Energy experts in a policy roundtable have urged the government to promote integrated long-term planning in the energy sector and check gaps in the management and implementation capacity of energy projects, especially those related to CPEC. The event, held on Tuesday, titled 'Pakistan's Energy Sector: Status and Prospects' was mainly addressed by Syed Akhter Ali, who has remained a part of the policy and planning process recently as member energy in the Planning Commission.
Event was chaired by Ashfaq Mahmood, former secretary, Ministry of Water & Power. The key speakers included former federal secretaries and energy policy analysts Masud Daher and Salahuddin Rifai and IPS associates Brigadier Said Nazir (retrd.) and Ameena Sohail. Former Secretary Water and Power, Ashfaq Ahmad was of the view that 4500 MW Diamer-Bhasha Dam should have been the top priority of energy managers vis-à-vis CPEC stratification and negotiations but so far this most critical hydropower and water storage project has remained at the backburner.
He commented that the sovereign guarantees for up to 30 years against tariff regimes cannot allow a competitive market for power generation. A roadmap must be devised for it as in developed countries electricity is sold and purchased in the open market and this is much needed in Pakistan as well.
However, former Member (Energy) Planning Commission, Akhtar Ali claimed that with the smaller projects the Chinese were 'testing the waters' in Pakistan and now the funds for Diamer-Bhasha project, either completely or partly, would come through CPEC and/or PSDP. WAPDA has already submitted feasibility for it.
Syed Akhtar Ali was of the view that though there were still serious and chronic governance issues the energy sector was faced with, there was a silver lining that the multiple actors and forces in the regulatory regime are interacting gradually towards institutionalisation of policy decisions and issues related to tariff allocation. He was of the view that provincial representation in Nepra Board should be done away with, adding technical experts should be appointed as members of the Authority.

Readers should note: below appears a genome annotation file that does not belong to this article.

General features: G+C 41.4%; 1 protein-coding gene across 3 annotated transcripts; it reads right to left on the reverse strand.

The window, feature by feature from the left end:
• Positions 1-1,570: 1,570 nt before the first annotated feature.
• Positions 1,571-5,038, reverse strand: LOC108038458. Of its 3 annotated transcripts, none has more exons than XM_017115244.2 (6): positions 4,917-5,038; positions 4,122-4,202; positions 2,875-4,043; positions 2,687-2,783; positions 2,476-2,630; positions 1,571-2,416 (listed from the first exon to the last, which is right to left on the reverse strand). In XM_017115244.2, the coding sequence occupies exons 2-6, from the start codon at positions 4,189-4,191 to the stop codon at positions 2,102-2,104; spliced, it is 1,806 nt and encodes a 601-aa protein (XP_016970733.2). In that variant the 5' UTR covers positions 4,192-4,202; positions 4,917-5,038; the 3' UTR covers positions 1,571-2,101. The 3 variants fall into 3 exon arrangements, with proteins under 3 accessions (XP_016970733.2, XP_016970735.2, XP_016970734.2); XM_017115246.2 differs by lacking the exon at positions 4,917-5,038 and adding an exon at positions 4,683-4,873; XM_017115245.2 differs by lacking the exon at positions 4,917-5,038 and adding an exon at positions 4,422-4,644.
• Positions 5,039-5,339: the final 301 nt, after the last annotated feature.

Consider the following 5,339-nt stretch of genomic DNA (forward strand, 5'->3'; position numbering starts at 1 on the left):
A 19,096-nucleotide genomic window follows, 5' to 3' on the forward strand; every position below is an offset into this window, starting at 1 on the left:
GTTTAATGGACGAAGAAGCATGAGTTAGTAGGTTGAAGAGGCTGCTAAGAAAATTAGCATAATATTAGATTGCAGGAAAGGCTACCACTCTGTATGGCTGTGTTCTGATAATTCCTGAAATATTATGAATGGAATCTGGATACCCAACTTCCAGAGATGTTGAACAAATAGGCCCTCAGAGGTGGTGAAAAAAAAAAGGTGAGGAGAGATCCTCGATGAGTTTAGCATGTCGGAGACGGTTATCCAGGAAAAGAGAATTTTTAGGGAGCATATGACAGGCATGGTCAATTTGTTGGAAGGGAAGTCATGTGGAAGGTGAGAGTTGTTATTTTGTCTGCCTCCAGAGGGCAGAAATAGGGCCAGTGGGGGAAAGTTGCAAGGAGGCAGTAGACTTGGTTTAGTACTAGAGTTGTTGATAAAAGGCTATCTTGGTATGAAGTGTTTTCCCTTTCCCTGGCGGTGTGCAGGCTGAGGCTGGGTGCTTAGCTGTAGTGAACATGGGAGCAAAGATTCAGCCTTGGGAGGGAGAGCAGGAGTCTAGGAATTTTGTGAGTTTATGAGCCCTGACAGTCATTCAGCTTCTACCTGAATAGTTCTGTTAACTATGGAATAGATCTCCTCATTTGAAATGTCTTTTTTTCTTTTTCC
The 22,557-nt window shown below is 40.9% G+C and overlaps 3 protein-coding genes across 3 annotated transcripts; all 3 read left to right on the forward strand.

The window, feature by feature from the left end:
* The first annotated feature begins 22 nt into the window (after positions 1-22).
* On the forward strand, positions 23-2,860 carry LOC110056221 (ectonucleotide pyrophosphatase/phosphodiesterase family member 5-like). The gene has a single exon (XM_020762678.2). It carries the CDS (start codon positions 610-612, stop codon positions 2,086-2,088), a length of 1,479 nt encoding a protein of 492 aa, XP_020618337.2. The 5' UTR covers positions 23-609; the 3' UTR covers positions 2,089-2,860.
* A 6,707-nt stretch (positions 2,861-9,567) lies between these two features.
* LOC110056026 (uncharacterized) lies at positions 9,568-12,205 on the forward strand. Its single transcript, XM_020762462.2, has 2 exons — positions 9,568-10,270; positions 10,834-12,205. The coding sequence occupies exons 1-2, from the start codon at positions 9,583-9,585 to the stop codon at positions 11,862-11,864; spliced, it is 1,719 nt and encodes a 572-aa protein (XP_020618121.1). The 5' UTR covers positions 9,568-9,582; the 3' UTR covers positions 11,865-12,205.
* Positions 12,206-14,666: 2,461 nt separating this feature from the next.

He said the target to increase 10,000 MW by 2018 would be achieved by the end of incumbent government's term. However distribution capacity issues will not allow an end to load shedding. The future financial implications, in terms of debt and foreign exchange liabilities, were also yet to be realised. He opposed the government's decision to give administrative control of regulatory bodies to the line ministries.
He suggested that Nepra should do away with generation licensing requirement and introduce market operator and electricity trading. He further recommended that the government should develop national electricity plan and tariff policy and set up appellate tribunals to hear appeals against Nepra determinations and orders.
It was revealed that except for some modelling efforts done by Asian Development Bank (ADB), there has been no serious attempt ever in Pakistan for an integrated energy planning through which the future energy demands could be estimated according to economic growth.